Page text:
Autoimmune Encephalitis

Autoimmune Encephalitis


Autoimmune encephalitis is a condition in which the body’s immune system attacks healthy tissue in the brain or spinal cord. It is a rare, dangerous disease that can cause serious physiological and psychological damage. Patients may experience neurological symptoms like seizures and memory problems. In addition to this, they may also experience psychological symptoms like psychosis, panic attacks and excessive aggression. Autoimmune encephalitis is associated with the production of antibodies to the protein on nerve cells. In some cases, it may be associated with a cancerous tumour. There are different types of autoimmune encephalitis including acute disseminated encephalomyelitis (ADEM), Hashimoto’s encephalopathy, limbic encephalitis and Rasmussen’s encephalitis. Autoimmune encephalitis does not appear to have a relationship with patient family history.

Signs and symptoms

Patients with autoimmune encephalitis experience neurological and psychological symptoms that may include impaired memory, slurred speech, abnormal movement, poor muscle co-ordination, problems with balance and impaired vision. The patient may also have psychological symptoms like psychosis, aggression, panic attacks, excessive euphoria and fear as well.


The exact cause of autoimmune encephalitis is unknown but it appears related to the production of antibodies that target proteins on the nerve cells. The body may begin producing these antibodies as a result of an auto-immune disease, a teratoma (tumour), or cancer.

Risk factors

Patients with multiple sclerosis seem to be at an increased risk of developing autoimmune encephalitis.


Patients with autoimmune encephalitis could develop long-term neurological deficits and permanent psychological changes.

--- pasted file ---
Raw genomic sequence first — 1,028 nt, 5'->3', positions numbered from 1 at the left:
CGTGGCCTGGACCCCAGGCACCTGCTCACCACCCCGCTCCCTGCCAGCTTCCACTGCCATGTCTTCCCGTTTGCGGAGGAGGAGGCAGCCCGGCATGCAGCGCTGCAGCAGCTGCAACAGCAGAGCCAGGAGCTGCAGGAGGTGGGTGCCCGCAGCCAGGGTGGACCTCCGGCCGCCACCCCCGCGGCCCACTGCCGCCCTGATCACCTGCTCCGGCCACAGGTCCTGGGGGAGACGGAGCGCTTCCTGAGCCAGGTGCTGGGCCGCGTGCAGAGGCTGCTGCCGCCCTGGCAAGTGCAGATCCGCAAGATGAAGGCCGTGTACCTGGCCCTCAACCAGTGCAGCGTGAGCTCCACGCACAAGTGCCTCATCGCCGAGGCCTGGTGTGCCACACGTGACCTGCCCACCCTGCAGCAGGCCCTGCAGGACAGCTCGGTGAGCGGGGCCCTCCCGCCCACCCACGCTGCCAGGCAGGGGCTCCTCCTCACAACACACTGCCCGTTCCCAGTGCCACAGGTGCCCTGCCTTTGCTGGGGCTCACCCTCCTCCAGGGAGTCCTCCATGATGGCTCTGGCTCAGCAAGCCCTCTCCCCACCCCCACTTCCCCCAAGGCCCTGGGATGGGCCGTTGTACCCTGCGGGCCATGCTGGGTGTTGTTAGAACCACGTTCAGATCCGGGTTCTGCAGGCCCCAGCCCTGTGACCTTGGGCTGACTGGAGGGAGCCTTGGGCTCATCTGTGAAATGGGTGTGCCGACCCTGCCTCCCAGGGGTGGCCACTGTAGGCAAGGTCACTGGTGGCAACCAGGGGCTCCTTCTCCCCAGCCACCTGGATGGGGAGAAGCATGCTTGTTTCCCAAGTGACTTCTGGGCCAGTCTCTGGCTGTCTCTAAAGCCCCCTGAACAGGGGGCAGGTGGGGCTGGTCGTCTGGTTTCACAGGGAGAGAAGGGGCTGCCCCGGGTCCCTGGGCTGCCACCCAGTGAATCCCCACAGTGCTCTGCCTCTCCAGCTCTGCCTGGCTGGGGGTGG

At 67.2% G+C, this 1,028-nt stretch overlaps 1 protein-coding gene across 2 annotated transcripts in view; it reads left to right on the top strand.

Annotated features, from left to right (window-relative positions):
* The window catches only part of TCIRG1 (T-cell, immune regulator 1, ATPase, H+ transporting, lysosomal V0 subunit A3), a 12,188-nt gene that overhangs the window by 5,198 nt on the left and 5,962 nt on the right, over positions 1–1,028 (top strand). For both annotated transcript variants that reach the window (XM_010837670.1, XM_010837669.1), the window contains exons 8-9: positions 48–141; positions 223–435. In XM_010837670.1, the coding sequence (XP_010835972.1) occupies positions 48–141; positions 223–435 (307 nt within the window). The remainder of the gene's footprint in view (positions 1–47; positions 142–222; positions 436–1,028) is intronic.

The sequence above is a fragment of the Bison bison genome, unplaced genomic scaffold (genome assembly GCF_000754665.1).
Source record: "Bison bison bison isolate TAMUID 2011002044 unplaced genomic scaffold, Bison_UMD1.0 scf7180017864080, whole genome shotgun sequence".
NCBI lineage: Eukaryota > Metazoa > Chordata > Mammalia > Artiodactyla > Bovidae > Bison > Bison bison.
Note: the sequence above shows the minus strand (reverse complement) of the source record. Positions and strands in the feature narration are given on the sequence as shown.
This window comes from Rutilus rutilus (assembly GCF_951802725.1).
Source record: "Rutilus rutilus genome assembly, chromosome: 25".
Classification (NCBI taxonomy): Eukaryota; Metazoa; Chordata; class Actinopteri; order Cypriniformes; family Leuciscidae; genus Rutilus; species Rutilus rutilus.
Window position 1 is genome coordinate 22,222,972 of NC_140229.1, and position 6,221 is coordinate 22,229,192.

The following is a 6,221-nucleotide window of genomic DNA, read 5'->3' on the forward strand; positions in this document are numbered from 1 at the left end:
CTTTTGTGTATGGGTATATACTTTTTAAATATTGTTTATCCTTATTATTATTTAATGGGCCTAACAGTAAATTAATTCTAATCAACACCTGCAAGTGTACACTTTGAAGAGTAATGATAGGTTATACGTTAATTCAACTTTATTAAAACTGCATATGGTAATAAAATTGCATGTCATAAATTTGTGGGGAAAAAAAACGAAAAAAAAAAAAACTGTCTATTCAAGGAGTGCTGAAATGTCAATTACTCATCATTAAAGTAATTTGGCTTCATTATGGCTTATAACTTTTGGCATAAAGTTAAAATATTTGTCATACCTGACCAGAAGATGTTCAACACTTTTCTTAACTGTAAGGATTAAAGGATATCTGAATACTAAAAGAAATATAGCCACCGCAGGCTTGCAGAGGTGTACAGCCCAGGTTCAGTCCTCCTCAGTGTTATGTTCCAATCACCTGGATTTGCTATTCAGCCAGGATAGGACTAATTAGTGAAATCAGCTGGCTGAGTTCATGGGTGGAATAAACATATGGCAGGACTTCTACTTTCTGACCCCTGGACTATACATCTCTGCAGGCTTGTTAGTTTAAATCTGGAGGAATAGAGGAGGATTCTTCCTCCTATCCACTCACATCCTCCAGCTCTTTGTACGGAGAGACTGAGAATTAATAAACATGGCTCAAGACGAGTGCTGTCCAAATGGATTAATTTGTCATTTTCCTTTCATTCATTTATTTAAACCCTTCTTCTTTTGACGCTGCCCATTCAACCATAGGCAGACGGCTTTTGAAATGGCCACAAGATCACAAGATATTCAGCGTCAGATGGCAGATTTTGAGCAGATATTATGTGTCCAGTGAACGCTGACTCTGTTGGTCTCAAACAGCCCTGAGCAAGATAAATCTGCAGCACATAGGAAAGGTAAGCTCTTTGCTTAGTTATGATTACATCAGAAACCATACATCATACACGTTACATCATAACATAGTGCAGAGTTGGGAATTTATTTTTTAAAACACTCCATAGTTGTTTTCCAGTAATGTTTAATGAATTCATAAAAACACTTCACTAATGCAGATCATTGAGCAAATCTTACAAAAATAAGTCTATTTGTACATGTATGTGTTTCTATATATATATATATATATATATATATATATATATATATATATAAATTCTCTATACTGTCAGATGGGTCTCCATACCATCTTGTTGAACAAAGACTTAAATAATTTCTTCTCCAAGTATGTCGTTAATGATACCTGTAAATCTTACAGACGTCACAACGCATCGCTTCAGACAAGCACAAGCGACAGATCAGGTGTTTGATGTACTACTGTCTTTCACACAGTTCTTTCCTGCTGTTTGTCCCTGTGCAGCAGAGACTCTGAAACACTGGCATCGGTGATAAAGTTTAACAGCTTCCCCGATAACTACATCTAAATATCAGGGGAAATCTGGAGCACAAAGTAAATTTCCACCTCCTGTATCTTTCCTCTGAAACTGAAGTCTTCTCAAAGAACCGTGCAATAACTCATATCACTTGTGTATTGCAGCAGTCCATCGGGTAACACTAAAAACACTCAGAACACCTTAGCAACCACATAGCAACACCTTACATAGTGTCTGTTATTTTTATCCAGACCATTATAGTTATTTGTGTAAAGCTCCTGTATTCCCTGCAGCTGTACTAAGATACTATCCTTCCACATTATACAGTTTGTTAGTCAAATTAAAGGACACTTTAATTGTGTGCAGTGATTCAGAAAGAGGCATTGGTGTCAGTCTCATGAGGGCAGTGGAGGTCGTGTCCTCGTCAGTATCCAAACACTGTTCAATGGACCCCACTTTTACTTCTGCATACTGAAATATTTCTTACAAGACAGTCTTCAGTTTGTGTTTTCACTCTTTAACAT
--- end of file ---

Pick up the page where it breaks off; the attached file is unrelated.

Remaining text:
The diagnosis of autoimmune encephalitis is made by a multidisciplinary team of rheumatologists, neurologists and psychologists. The diagnosis requires a thorough physical and neurological exam and a detailed medical history. The physicians will also require detailed imaging tests such as MRI and CT scans. A spinal tap may be done to check the cerebrospinal fluid for antibodies. An abdominal ultrasound may also be performed to check for tumours.


Early diagnosis and treatment can reduce chances of permanent neurological deficits. The patient may be treated with steroids to reduce brain inflammation. If the condition is triggered by a teratoma, the doctor may recommend surgical removal of the tumour. The doctor may also treat the patient with plasma exchange therapy or intravenous immunoglobulin therapy. If these treatments do not work, as a last resort, the doctor may suggest immunosuppressant medication. Once the encephalitis is under control, the patient may be recommended physical therapy, speech therapy or occupational therapy.


As the cause of autoimmune encephalitis is not known, there are no specific preventive strategies in place.

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